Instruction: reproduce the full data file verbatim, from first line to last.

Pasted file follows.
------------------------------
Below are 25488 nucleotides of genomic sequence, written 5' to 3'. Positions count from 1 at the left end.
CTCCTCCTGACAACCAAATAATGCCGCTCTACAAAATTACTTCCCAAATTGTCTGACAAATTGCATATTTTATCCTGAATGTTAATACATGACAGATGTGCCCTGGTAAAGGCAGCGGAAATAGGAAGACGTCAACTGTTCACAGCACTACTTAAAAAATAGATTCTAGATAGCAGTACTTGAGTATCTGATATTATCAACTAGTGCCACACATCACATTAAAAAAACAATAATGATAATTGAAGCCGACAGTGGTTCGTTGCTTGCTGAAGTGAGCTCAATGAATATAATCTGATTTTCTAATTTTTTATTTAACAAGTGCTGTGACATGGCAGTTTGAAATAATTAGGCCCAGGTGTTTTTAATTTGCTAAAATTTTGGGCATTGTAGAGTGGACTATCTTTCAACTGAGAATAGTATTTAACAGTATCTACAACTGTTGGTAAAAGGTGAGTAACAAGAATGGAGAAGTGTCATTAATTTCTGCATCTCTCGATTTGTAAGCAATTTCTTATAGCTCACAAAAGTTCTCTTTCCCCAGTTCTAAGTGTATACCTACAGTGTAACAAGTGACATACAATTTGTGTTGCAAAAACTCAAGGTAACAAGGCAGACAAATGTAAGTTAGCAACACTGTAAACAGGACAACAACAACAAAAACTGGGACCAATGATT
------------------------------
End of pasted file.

Below are 25488 nucleotides of genomic sequence, written 5' to 3'. Positions count from 1 at the left end.
CTCCTCCTGACAACCAAATAATGCCGCTCTACAAAATTACTTCCCAAATTGTCTGACAAATTGCATATTTTATCCTGAATGTTAATACATGACAGATGTGCCCTGGTAAAGGCAGCGGAAATAGGAAGACGTCAACTGTTCACAGCACTACTTAAAAAATAGATTCTAGATAGCAGTACTTGAGTATCTGATATTATCAACTAGTGCCACACATCACATTAAAAAAACAATAATGATAATTGAAGCCGACAGTGGTTCGTTGCTTGCTGAAGTGAGCTCAATGAATATAATCTGATTTTCTAATTTTTTATTTAACAAGTGCTGTGACATGGCAGTTTGAAATAATTAGGCCCAGGTGTTTTTAATTTGCTAAAATTTTGGGCATTGTAGAGTGGACTATCTTTCAACTGAGAATAGTATTTAACAGTATCTACAACTGTTGGTAAAAGGTGAGTAACAAGAATGGAGAAGTGTCATTAATTTCTGCATCTCTCGATTTGTAAGCAATTTCTTATAGCTCACAAAAGTTCTCTTTCCCCAGTTCTAAGTGTATACCTACAGTGTAACAAGTGACATACAATTTGTGTTGCAAAAACTCAAGGTAACAAGGCAGACAAATGTAAGTTAGCAACACTGTAAACAGGACAACAACAACAAAAACTGGGACCAATGATT